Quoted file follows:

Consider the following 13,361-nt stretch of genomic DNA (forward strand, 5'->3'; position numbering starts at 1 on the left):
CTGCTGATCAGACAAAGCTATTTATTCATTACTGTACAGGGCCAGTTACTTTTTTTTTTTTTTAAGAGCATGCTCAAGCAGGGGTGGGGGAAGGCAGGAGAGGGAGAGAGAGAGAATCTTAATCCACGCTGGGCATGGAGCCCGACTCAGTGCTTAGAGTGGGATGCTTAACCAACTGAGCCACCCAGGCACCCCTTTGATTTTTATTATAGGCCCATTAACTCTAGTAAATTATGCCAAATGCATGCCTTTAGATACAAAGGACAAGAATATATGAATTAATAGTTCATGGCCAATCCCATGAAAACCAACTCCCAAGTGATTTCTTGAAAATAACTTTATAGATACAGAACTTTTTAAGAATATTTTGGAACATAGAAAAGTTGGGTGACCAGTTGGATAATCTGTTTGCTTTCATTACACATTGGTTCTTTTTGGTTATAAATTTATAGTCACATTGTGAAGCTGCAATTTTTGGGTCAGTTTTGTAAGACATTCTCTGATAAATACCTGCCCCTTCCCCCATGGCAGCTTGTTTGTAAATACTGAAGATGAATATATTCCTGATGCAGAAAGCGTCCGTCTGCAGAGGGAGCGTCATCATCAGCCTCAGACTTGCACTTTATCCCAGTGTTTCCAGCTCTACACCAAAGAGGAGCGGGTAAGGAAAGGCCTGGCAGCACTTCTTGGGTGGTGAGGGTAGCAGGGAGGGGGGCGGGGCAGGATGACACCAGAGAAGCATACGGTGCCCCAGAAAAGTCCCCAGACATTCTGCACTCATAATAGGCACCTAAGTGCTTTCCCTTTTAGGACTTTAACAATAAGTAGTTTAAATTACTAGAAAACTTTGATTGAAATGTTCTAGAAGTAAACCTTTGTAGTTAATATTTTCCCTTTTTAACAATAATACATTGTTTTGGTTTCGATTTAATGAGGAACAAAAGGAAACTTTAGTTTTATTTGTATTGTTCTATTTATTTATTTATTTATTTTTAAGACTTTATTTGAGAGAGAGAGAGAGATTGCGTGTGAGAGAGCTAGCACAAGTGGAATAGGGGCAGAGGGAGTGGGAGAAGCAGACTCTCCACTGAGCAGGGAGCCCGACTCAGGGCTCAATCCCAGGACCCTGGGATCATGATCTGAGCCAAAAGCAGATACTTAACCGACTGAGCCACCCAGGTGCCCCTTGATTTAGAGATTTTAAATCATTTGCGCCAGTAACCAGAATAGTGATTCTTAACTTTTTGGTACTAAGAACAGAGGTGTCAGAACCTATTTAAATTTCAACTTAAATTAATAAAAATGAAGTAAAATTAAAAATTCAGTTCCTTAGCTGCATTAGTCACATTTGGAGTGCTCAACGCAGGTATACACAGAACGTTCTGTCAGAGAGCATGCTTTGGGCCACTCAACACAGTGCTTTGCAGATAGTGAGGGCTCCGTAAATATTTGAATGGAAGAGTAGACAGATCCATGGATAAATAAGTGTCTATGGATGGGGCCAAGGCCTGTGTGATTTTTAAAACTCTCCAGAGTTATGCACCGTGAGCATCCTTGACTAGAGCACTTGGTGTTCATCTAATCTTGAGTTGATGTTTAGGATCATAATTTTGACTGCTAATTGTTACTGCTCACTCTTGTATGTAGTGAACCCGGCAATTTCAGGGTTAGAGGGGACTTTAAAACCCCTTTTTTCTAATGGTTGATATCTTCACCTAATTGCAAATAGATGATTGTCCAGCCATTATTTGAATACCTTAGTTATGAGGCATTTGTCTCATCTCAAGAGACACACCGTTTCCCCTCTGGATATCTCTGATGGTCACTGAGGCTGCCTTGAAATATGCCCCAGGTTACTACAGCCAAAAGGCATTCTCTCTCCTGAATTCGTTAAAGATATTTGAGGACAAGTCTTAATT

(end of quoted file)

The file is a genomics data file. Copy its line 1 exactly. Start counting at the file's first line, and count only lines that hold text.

Consider the following 13,361-nt stretch of genomic DNA (forward strand, 5'->3'; position numbering starts at 1 on the left):